The 3 Things Chatbot Developers Should Know

by Brandon Gredler and Chris Wooster

Chatbots are cropping up at big brands across many different industries from the media to hospitality. These digital applications help businesses serve customers by automatically responding to online requests, helping people book hotel rooms, or finding store locations. They’re called chatbots because they replace real people on the other end of a chat line. Typically, these digital avatars are set up to respond to specific questions with specific answers, but more are being created with artificial intelligence and machine learning software so they can adapt to unplanned conversations and respond in a more conversational tone.

For all the advancements being made in the category, there are still three foundational elements all developers should consider before creating their next chatbot.  

Have a clear purpose
It can be easy to succumb to momentum of bright shiny objects, but creating a chatbot just because everyone else has one is no good reason to do it. Ask yourself, why are you building this? What value will it bring? Understanding the answers to these questions will define the purpose. For example, do you want the chatbot to be purely educational or will it expedite a sales process? Or is its sole purpose to reduce call center overhead? By setting the goal of the entire project, you will have focus and results to measure.

Understand the platform
There are numerous publishing platforms on the market—whether it’s Slack, Facebook Messenger, SMS, or WhatsApp—so developers need to understand those platforms just as much as they need to understand what they’re trying to accomplish. The way a platform operates will become just as important to completed design as the conversational flow of the chatbot. Different mediums and interfaces have various mechanisms for conversing and completing tasks. Based on the overall purpose of your bot and the desired user set, different channels are going to be better for you to use than others. Once the platform is decided upon, the team can start layering in things like personality, an element that will also be formed by the unique features and functionalities of the selected platform.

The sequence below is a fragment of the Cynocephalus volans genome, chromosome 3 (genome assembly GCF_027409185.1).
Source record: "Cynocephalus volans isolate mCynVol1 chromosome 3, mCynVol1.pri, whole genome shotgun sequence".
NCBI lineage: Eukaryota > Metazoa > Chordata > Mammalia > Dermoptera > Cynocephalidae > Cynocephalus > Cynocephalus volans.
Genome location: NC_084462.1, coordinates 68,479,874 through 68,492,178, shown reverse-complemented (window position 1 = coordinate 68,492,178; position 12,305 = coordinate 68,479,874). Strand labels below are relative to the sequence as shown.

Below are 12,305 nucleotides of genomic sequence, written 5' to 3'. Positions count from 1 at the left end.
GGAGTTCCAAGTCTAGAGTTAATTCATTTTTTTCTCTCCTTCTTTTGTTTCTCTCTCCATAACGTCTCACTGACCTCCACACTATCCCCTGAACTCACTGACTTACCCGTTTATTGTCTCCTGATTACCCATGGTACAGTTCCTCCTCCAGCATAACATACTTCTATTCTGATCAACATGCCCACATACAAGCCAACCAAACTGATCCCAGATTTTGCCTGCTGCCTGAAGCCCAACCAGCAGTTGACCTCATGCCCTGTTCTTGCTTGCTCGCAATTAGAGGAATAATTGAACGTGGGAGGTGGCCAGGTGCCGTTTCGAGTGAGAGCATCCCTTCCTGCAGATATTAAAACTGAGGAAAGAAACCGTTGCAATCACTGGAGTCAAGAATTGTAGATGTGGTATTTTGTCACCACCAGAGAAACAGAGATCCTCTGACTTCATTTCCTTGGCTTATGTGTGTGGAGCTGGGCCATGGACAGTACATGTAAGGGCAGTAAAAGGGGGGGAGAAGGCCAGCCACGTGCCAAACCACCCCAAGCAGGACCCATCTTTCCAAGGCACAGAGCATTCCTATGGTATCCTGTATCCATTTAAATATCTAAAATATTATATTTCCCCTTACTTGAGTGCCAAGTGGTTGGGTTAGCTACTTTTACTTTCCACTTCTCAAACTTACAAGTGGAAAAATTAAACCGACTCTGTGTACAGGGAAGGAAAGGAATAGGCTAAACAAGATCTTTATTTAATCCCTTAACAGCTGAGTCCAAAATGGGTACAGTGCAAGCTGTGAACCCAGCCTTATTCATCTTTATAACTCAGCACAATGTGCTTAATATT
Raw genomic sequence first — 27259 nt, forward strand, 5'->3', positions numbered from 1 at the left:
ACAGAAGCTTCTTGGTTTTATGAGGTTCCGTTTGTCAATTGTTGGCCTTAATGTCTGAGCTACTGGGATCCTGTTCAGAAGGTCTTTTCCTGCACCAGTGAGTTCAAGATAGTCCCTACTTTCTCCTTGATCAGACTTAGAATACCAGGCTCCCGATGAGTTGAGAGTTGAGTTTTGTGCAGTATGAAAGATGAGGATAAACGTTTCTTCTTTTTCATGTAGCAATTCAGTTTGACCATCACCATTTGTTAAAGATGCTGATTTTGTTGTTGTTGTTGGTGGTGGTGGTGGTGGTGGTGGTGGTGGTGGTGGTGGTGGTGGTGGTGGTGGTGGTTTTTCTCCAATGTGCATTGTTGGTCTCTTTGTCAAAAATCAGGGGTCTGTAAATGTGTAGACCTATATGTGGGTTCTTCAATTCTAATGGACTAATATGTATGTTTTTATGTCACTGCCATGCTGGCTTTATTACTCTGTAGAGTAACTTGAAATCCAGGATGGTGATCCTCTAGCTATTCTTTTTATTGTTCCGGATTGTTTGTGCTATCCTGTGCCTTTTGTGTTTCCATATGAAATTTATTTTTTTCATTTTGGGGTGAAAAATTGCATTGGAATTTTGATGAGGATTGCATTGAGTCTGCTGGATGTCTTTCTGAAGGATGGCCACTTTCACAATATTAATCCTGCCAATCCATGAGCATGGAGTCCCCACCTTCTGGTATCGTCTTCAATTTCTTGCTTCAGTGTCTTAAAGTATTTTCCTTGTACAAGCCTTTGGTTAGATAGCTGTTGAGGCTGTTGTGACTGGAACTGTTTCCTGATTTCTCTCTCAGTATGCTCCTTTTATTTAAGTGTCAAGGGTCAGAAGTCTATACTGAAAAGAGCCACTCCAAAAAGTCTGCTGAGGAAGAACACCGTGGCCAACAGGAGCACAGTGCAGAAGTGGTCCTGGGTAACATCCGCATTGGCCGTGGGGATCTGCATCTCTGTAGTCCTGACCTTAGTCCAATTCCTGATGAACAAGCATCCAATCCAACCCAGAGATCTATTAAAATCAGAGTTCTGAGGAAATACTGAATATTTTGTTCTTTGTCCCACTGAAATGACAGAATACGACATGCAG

Don’t set it and forget it: chatbots evolve
Before you launch a bot project, remember that these are not set it and forget it applications. They require monitoring and optimizing. By consistently listening to and observing the chatbot, you will be able to understand new use cases, various language used, new utterances, expanding customer expectations, and more. These are all crucial to know so that you can evolve the chatbot over time.

Designing for voice requires a new approach
In general, developers should treat chatbots like an entirely new discipline. You’re now monitoring for things like fall back rates and rates of confusion. Not only do teams and workflows shift, but we have to rethink KPIs. For example, it’s typically a good thing if a customer spends an extended amount of time on your site. But if visitors spend a long time conversing with your bot, it may be a sign that your conversational flow isn’t clear or concise enough.

Also, when designing and developing a chatbot avoid overly rigid frameworks and processes. This is a relatively new design expression that is rapidly evolving. With chatbots (and voice-based designs in general), a whole new set of design principles and practices need to be defined. Tried and true user journeys, UX patterns, from the web or mobile do not always apply. For example, with the shift of workflows, you’ll need to rethink teams. Your creative director is now your conversational designer. Your animator is now your linguist. And so on. Instead of designing for pixels, we’re designing for conversations.

Brandon Gredler
Chris Wooster

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